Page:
Brooklyn chocolatier eyes space in Berkshire Mall to grow marijuana
LANESBOROUGH — A New York City-based chocolatier is eyeing the former J.C. Penney space at the Berkshire Mall as the possible home for a marijuana cultivation and manufacturing facility.
The Select Board has unanimously agreed to negotiate a host community agreement with Lev Kelman and his wife and business partner, Lori Denman, of Brooklyn. The deal would be the first step toward several local and state approvals needed.
Kelman told the board recently he's eyeing the 51,000-sqaure-foot anchor location for lease or outright purchase.
"We need a large space because there's such a shortage of cannabis plants right now, so we're not going to be able to purchase from somewhere else," he said, "so we'll have to grow our own."
The project could pump new life into the troubled shopping complex, which has seen the occupancy rate plummet in recent years. The mall has lost such retail giants as Sears, J.C. Penney, Macy's and Best Buy, along with many smaller independent and chain stores. A Target store remains at the mall's northernmost anchor spot.
The former J.C. Penney space is currently occupied by the Berkshire Mall Emporium, comprised of multiple vendors who sell a variety of goods. It's not clear what would happen to the emporium if the marijuana project comes to fruition.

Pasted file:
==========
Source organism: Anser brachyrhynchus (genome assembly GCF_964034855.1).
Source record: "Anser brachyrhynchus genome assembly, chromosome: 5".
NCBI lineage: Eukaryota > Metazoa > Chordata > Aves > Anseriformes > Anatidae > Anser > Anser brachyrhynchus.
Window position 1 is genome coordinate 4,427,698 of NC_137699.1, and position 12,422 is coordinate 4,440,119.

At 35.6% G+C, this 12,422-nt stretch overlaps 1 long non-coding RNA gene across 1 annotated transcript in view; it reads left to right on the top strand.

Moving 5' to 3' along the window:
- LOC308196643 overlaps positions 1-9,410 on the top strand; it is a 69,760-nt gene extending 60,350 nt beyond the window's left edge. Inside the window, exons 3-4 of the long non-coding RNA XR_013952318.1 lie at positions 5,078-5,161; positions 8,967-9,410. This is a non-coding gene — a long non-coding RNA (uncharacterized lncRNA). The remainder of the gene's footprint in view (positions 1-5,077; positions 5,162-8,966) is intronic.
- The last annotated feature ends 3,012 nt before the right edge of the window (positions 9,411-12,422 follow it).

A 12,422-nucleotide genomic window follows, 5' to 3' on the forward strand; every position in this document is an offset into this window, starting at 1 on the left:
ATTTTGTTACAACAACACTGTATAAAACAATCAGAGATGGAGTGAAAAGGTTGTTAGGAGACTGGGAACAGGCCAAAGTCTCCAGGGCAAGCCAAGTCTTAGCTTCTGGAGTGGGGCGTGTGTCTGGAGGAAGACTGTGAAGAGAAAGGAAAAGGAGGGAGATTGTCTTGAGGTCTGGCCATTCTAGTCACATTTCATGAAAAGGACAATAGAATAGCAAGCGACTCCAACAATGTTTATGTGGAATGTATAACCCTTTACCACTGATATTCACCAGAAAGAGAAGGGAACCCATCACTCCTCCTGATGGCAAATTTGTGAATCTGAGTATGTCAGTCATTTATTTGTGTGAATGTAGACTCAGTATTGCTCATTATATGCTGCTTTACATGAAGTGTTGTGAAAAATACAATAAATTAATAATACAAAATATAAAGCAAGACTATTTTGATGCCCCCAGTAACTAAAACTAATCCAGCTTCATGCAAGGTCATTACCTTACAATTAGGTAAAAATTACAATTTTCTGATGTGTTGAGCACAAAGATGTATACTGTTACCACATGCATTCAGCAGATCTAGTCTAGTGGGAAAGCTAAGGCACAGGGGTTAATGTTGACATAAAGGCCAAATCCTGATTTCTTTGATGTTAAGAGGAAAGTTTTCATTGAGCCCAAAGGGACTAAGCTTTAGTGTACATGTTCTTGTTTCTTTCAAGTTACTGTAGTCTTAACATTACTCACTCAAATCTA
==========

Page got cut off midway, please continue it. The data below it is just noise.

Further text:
If space allows, Kelman plans to open a hemp and marijuana museum to educate the public on their differences and the history of their use.
Kelman is no stranger to pot-related products, noting he uses medicinal marijuana, and four years ago he began selling hemp chocolate bars at his store Brooklyn Dark, which he opened in 2011. His website notes that the hemp seeds have no THC, the active chemical in marijuana that provides the high for users.
The chocolate produced here would contain THC and would be for distributed for sale on the wholesale market.
Kelman needs to obtain two permits from Lanesborough for the project, according to Town Manager Kelli Robbins, before the state Cannabis Control Commission will consider granting him licenses for the facility. Kelman has yet to formally seek state approval for his project.
The Select Board was concerned about the smell of marijuana wafting beyond the facility's walls.
Kelman vowed to contain any odor due to the manufacturing process.
"The technology is so sophisticated now. There's filters; it will be self-contained," he said. "We'll make sure people who think negatively about marijuana will not even know we're there."
Since buying the mall in September 2016 for $3.5 million, principal owner Michael Kohan has struggled to meet local tax payment deadlines because, he said, he's pumping in money to keep the financially struggling shopping center afloat.
The Berkshire Regional Planning Commission is currently conducting a $70,000 study to research ways other struggling malls across the country breathed new life into the shopping centers. Commissioned by the Baker Hill Road District, a town governmental body that monitors mall activity and manages the road that serves the mall, the study will examine relevant zoning and other regulatory changes necessary for new uses.
Regional planners will also evaluate existing physical and infrastructure conditions that could impact the mall's redevelopment. A final report is expected by the end of this year.
Dick Lindsay can be reached at email@example.com and 413-496-6233.
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